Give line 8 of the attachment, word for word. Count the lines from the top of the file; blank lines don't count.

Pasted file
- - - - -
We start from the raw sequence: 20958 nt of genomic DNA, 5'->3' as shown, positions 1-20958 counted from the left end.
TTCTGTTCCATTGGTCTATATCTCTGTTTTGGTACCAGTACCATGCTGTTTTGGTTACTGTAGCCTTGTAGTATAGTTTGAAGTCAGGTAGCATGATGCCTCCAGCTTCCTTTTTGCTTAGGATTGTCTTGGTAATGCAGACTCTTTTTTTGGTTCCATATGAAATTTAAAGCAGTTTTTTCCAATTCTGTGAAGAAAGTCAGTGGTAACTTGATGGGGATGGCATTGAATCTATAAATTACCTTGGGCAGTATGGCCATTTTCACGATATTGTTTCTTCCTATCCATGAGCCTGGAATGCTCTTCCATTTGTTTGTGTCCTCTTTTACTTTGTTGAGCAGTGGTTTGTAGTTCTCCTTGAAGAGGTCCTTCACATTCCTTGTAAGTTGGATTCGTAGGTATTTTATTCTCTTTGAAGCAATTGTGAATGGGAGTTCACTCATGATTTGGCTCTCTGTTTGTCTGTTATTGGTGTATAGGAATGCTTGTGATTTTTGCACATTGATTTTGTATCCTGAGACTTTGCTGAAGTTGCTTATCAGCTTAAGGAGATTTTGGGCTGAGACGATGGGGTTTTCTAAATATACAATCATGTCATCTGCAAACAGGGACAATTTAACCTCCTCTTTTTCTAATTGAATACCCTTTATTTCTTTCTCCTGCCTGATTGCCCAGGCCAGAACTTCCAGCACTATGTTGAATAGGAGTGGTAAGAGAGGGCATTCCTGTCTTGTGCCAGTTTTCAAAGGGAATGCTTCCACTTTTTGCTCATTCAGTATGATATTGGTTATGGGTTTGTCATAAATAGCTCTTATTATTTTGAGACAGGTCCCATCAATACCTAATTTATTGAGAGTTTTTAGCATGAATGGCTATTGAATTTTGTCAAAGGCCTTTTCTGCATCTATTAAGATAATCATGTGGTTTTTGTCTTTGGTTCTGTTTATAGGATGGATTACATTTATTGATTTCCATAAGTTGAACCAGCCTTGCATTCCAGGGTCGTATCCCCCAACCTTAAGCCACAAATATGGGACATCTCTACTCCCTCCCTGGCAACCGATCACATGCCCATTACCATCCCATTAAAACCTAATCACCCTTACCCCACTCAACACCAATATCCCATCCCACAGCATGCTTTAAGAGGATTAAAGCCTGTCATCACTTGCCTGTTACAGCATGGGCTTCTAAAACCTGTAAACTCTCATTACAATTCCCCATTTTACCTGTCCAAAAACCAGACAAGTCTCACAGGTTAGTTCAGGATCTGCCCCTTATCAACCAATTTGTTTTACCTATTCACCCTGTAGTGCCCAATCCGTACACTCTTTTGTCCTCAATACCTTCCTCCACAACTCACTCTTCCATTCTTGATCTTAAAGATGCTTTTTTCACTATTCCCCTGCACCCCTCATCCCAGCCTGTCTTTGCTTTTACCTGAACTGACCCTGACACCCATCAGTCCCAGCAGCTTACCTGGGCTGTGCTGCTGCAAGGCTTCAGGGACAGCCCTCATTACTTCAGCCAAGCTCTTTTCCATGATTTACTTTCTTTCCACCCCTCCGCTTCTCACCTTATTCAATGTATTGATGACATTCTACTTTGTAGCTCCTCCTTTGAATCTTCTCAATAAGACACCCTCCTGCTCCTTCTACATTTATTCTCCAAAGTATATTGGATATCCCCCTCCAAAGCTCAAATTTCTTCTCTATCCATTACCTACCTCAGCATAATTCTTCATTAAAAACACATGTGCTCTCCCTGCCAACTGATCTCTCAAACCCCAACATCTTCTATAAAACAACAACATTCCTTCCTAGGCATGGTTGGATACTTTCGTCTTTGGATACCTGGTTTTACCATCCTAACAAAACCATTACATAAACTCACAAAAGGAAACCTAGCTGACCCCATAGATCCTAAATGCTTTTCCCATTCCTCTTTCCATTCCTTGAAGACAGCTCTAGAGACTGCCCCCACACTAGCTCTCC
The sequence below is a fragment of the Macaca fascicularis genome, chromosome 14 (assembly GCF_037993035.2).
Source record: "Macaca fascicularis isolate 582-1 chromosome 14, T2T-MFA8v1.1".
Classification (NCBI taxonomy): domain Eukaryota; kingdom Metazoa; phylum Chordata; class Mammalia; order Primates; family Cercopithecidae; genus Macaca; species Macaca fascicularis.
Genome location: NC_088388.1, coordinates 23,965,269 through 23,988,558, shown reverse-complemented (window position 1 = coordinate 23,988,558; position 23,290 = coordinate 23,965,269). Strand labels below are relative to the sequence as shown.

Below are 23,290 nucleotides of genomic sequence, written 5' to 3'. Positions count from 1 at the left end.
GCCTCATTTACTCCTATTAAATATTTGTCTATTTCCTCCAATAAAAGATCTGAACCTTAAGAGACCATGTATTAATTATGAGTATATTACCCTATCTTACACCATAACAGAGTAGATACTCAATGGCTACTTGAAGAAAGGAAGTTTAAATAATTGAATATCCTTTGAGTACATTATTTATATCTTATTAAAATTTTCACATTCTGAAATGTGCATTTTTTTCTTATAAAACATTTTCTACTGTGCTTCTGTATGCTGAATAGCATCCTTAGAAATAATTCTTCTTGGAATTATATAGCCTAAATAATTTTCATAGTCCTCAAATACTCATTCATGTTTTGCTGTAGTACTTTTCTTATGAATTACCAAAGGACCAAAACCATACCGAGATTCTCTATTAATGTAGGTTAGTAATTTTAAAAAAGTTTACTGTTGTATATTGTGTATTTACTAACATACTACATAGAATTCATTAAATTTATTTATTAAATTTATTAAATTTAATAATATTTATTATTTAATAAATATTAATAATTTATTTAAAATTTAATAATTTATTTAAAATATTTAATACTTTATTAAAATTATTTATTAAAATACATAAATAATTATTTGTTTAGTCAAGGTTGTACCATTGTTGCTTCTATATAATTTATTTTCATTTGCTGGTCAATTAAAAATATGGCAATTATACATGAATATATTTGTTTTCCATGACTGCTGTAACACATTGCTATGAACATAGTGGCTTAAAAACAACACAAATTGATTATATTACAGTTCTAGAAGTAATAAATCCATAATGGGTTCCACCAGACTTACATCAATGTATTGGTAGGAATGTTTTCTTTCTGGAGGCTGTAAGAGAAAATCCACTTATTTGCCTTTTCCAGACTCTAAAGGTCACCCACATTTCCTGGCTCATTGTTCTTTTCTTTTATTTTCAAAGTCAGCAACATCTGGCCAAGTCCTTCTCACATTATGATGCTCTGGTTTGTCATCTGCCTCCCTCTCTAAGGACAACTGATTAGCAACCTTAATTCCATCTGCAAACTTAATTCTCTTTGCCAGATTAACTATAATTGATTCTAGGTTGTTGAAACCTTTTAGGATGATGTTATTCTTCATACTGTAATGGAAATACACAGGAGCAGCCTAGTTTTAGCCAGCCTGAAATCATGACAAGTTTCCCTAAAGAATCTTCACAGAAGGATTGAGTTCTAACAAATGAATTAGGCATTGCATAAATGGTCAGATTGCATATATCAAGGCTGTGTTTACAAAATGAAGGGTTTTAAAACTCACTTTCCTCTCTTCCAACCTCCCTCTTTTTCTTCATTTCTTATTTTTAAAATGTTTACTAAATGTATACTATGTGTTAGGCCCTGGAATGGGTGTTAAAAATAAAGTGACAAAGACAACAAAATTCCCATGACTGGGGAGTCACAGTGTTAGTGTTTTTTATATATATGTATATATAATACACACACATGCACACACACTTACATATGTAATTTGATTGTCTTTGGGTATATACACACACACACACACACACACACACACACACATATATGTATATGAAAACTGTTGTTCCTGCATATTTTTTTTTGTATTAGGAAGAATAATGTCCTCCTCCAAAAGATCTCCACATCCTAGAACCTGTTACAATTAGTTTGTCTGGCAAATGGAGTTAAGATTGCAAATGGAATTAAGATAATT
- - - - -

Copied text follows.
GCCTCATTTACTCCTATTAAATATTTGTCTATTTCCTCCAATAAAAGATCTGAACCTTAAGAGACCATGTATTAATTATGAGTATATTACCCTATCTTACACCATAACAGAGTAGATACTCAATGGCTACTTGAAGAAAGGAAGTTTAAATAATTGAATATCCTTTGAGTACATTATTTATATCTTATTAAAATTTTCACATTCTGAAATGTGCATTTTTTTCTTATAAAACATTTTCTACTGTGCTTCTGTATGCTGAATAGCATCCTTAGAAATAATTCTTCTTGGAATTATATAGCCTAAATAATTTTCATAGTCCTCAAATACTCATTCATGTTTTGCTGTAGTACTTTTCTTATGAATTACCAAAGGACCAAAACCATACCGAGATTCTCTATTAATGTAGGTTAGTAATTTTAAAAAAGTTTACTGTTGTATATTGTGTATTTACTAACATACTACATAGAATTCATTAAATTTATTTATTAAATTTATTAAATTTAATAATATTTATTATTTAATAAATATTAATAATTTATTTAAAATTTAATAATTTATTTAAAATATTTAATACTTTATTAAAATTATTTATTAAAATACATAAATAATTATTTGTTTAGTCAAGGTTGTACCATTGTTGCTTCTATATAATTTATTTTCATTTGCTGGTCAATTAAAAATATGGCAATTATACATGAATATATTTGTTTTCCATGACTGCTGTAACACATTGCTATGAACATAGTGGCTTAAAAACAACACAAATTGATTATATTACAGTTCTAGAAGTAATAAATCCATAATGGGTTCCACCAGACTTACATCAATGTATTGGTAGGAATGTTTTCTTTCTGGAGGCTGTAAGAGAAAATCCACTTATTTGCCTTTTCCAGACTCTAAAGGTCACCCACATTTCCTGGCTCATTGTTCTTTTCTTTTATTTTCAAAGTCAGCAACATCTGGCCAAGTCCTTCTCACATTATGATGCTCTGGTTTGTCATCTGCCTCCCTCTCTAAGGACAACTGATTAGCAACCTTAATTCCATCTGCAAACTTAATTCTCTTTGCCAGATTAACTATAATTGATTCTAGGTTGTTGAAACCTTTTAGGATGATGTTATTCTTCATACTGTAATGGAAATACACAGGAGCAGCCTAGTTTTAGCCAGCCTGAAATCATGACAAGTTTCCCTAAAGAATCTTCACAGAAGGATTGAGTTCTAACAAATGAATTAGGCATTGCATAAATGGTCAGATTGCATATATCAAGGCTGTGTTTACAAAATGAAGGGTTTTAAAACTCACTTTCCTCTCTTCCAACCTCCCTCTTTTTCTTCATTTCTTATTTTTAAAATGTTTACTAAATGTATACTATGTGTTAGGCCCTGGAATGGGTGTTAAAAATAAAGTGACAAAGACAACAAAATTCCCATGACTGGGGAGTCACAGTGTTAGTGTTTTTTATATATATGTATATATAATACACACACATGCACACACACTTACATATGTAATTTGATTGTCTTTGGGTATATACACACACACACACACACACACACACACACACATATATGTATATGAAAACTGTTGTTCCTGCATATTTTTTTTTGTATTAGGAAGAATAATGTCCTCCTCCAAAAGATCTCCACATCCTAGAACCTGTTACAATTAGTTTGTCTGGCAAATGGAGTTAAGATTGCAAATGGAATTAAGATAATT